4. Confront: To use this Edge, your character must meet a creature's gaze directly and make no attempt to avoid the monster's attack. Even though your character is a "sitting duck," striking her becomes terribly difficult. The few creatures who've been subjected to this power and are willing to discuss it say that striking becomes emotionally impossible. The hunter seems to embody everything that is (or that ever was) pure, important and valuable to the attacker -- perhaps even dredging up emotions the creature had thought lost for centuries. Striking or acting against the hunter seems psychologically suicidal -- a crime of grotesque magnitude. Attackers who do force themselves to perform the repellent action find it excruciating.

  5. Blaze: Your character can make one light source agonizing and damaging to unnatural creatures of all kinds. The degree of damage inflicted depends on the intensity of the light source. A match is irritating, a powerful flashlight is dangerous, and (on a clear day) the sun is destructive. Blaze is instantaneous: Your character uses this power and the light source in question becomes amazingly powerful for a moment. While the effect doesn't last, it can traumatize every supernatural creature exposed to the rays. Strangely, Blaze doesn't work with moonlight. Some Innocent extremists with this power describe its use as "sharing the true light."

Mercy : Martyr
ImageMartyrs are compelled to destroy the unknown and the monstrous, but they can't escape the knowledge that their quarry has (or had) human feelings just as they do. Avengers have a definite us/them mindset. Martyrs don't have that luxury. They understand all too well the emotions and motivations of the intolerable. Yet, for all their empathy, followers of this primary path hunt with an almost self-destructive fury.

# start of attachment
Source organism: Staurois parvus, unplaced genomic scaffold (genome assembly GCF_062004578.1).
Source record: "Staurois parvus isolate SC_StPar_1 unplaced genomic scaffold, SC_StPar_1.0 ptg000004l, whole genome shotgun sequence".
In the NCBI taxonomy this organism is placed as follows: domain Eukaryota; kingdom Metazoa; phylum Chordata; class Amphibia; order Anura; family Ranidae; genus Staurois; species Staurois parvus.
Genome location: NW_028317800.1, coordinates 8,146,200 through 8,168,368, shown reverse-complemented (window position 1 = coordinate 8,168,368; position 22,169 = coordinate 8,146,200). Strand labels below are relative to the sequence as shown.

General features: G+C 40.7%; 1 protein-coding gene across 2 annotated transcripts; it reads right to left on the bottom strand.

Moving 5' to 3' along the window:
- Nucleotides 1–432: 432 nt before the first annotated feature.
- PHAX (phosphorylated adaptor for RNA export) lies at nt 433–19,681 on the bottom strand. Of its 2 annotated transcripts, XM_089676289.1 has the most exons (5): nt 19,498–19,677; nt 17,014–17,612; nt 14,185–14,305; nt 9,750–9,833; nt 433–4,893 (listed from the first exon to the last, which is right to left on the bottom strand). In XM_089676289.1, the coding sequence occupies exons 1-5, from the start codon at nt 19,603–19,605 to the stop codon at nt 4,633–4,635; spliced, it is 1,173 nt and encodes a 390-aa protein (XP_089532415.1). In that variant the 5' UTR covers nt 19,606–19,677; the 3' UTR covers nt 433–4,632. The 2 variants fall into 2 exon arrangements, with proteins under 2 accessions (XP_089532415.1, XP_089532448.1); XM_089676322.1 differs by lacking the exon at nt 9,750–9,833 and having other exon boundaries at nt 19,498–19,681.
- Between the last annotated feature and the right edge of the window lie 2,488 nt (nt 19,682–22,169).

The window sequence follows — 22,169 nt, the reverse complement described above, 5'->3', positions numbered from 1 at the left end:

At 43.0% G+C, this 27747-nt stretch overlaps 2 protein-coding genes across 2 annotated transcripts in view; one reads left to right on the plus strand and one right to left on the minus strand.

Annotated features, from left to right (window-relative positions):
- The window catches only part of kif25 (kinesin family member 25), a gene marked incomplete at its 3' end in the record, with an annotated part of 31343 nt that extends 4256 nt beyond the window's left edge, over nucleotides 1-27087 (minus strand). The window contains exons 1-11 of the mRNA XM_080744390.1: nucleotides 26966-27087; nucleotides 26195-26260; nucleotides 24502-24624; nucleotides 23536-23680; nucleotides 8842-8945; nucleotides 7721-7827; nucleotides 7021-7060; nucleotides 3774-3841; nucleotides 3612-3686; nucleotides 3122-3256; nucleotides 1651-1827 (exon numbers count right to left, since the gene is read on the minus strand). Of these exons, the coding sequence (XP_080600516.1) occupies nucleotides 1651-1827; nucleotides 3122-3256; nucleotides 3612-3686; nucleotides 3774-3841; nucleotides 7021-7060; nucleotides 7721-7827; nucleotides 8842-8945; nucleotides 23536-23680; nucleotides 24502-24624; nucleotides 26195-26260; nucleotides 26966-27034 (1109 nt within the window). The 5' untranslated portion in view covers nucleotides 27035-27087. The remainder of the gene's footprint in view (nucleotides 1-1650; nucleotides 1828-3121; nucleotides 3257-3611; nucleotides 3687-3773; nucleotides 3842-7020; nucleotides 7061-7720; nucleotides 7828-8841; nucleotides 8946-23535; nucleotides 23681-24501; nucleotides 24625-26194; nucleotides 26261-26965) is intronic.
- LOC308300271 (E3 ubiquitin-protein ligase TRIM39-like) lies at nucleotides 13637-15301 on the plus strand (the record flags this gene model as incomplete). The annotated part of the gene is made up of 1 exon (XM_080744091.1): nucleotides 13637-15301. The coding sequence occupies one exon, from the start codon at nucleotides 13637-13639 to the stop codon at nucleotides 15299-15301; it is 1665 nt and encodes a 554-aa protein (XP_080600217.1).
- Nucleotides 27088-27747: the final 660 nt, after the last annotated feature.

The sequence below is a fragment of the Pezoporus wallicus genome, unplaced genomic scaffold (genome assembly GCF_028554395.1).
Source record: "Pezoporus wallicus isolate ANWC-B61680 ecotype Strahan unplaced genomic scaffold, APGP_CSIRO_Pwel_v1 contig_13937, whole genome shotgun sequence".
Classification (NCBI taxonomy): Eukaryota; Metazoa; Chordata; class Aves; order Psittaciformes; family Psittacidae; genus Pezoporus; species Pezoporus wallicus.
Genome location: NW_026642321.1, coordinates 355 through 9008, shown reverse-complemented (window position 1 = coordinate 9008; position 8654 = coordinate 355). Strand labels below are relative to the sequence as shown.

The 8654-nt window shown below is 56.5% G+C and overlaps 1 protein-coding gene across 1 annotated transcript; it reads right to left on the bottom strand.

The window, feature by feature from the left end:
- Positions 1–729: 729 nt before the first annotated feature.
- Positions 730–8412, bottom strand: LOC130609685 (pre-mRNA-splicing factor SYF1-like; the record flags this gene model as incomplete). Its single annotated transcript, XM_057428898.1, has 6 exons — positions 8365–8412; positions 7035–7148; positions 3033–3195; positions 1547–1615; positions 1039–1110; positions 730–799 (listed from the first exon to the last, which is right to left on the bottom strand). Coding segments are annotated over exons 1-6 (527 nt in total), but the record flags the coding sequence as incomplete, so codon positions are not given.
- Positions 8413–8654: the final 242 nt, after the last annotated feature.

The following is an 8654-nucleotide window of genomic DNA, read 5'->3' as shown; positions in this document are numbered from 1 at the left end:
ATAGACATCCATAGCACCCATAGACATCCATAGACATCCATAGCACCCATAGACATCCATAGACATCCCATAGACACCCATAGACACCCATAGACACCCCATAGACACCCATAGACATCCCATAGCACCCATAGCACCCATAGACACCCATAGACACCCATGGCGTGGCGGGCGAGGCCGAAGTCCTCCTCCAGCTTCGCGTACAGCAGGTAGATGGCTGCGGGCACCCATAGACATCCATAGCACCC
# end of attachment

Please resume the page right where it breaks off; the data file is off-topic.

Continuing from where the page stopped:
Martyrs can understand the misery of a compulsive predator, because they're the same. They know that these hideous beings, whose very appearance fills a Martyr with repulsion and disgust, might have once been fully human. Martyrs are therefore miserable with their role, but know that if they pursue it, fewer others will have to share their fate. Every Martyr longs for the day when hunters are obsolete.

  1. Demand: Martyrs, by definition, are willing to hurt themselves to save another's life or to hurt an enemy. This willingness to chase even Pyrrhic victory is reflected in Demand. Your character is willing to exhaust himself in a desperate bid to accomplish amazing deeds; he puts his all into an action and receives might born from purity of purpose. Martyrs' willingness to sacrifice themselves simply invigorates them with energy and power.

  2. Witness: Witness allows your character to recognize the nature of supernatural creatures in her presence. It also gives her a glimpse of specified creatures' relationships with mankind.

  3. Ravage: No one's quite sure what the hell happens when a hunter cuts loose with this Edge. It seems to produce a roiling heat-haze. This gas (for lack of a better term) pours out from your character and travels where he gestures. Physical matter seems unaffected, but supernatural creatures react violently. it seems to corrupt and decay their very bodies. Not even intangible creatures are safe. Ravage has no physical effect on human targets, but it causes deep emotional trauma: Headaches, depression, terrified fugues, and uncontrolled weeping. As for wielders of Ravage themselves, the power makes them sick. Stomach pains, coughing, blurred vision, and vomiting are all associated with the Edge. Martyrs describe the power as "Tearing something open -- like injuring the world. It hurts us, it hurts them -- but it hurts them worse."